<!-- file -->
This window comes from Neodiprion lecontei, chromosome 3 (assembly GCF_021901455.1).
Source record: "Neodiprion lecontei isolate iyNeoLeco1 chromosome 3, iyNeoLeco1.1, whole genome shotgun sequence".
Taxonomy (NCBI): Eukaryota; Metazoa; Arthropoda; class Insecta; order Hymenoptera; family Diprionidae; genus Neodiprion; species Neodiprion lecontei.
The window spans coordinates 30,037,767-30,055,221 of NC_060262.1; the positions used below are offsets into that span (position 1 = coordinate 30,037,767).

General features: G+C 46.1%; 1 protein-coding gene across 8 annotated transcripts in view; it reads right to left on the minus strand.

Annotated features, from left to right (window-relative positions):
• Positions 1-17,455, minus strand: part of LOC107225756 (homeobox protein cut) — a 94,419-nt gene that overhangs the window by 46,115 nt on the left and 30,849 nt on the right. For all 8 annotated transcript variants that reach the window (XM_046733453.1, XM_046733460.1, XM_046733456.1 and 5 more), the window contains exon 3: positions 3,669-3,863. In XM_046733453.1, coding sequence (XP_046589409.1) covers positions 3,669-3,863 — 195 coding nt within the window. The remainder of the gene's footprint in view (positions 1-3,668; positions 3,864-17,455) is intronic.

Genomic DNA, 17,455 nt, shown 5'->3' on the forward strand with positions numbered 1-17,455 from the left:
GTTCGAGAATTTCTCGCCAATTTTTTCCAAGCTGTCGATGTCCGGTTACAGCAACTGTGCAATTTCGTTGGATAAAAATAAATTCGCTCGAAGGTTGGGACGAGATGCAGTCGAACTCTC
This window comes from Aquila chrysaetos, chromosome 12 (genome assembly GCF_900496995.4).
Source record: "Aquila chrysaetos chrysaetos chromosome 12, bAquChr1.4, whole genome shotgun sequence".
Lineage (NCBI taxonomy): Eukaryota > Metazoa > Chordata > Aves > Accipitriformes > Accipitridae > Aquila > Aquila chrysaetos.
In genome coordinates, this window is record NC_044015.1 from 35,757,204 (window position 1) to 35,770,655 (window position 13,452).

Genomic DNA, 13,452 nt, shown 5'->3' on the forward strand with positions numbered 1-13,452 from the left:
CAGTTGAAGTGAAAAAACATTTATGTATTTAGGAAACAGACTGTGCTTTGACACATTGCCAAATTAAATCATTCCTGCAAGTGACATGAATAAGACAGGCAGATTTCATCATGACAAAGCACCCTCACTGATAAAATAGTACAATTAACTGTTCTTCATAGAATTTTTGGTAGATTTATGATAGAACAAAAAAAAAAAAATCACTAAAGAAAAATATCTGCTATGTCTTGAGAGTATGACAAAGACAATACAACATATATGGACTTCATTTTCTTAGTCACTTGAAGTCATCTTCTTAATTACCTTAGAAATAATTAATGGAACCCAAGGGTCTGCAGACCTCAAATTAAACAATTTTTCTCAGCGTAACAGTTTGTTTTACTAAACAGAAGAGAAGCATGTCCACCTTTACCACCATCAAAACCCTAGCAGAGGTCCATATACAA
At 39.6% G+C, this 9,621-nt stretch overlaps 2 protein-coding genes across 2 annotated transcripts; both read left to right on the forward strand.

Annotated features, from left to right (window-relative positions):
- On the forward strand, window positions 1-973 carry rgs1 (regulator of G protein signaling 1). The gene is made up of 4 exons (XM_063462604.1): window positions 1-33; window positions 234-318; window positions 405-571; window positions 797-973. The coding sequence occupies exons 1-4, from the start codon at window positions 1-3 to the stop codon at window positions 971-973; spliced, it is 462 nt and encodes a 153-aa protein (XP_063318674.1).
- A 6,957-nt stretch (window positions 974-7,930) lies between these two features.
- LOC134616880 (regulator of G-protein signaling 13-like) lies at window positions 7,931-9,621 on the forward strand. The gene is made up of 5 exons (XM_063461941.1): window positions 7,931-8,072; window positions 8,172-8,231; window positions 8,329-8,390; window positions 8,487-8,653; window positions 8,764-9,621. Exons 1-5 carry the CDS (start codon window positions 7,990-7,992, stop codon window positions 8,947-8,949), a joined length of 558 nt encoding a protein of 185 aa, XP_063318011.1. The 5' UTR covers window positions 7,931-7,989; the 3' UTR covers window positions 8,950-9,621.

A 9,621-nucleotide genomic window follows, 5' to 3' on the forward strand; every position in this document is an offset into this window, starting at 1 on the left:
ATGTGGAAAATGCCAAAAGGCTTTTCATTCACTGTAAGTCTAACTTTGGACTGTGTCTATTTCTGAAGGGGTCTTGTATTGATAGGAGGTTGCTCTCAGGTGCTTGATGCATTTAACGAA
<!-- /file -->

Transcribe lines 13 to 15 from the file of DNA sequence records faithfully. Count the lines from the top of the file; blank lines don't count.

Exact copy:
In genome coordinates, this window is record NC_044015.1 from 35,757,204 (window position 1) to 35,770,655 (window position 13,452).

Genomic DNA, 13,452 nt, shown 5'->3' on the forward strand with positions numbered 1-13,452 from the left:
CAGTTGAAGTGAAAAAACATTTATGTATTTAGGAAACAGACTGTGCTTTGACACATTGCCAAATTAAATCATTCCTGCAAGTGACATGAATAAGACAGGCAGATTTCATCATGACAAAGCACCCTCACTGATAAAATAGTACAATTAACTGTTCTTCATAGAATTTTTGGTAGATTTATGATAGAACAAAAAAAAAAAAATCACTAAAGAAAAATATCTGCTATGTCTTGAGAGTATGACAAAGACAATACAACATATATGGACTTCATTTTCTTAGTCACTTGAAGTCATCTTCTTAATTACCTTAGAAATAATTAATGGAACCCAAGGGTCTGCAGACCTCAAATTAAACAATTTTTCTCAGCGTAACAGTTTGTTTTACTAAACAGAAGAGAAGCATGTCCACCTTTACCACCATCAAAACCCTAGCAGAGGTCCATATACAA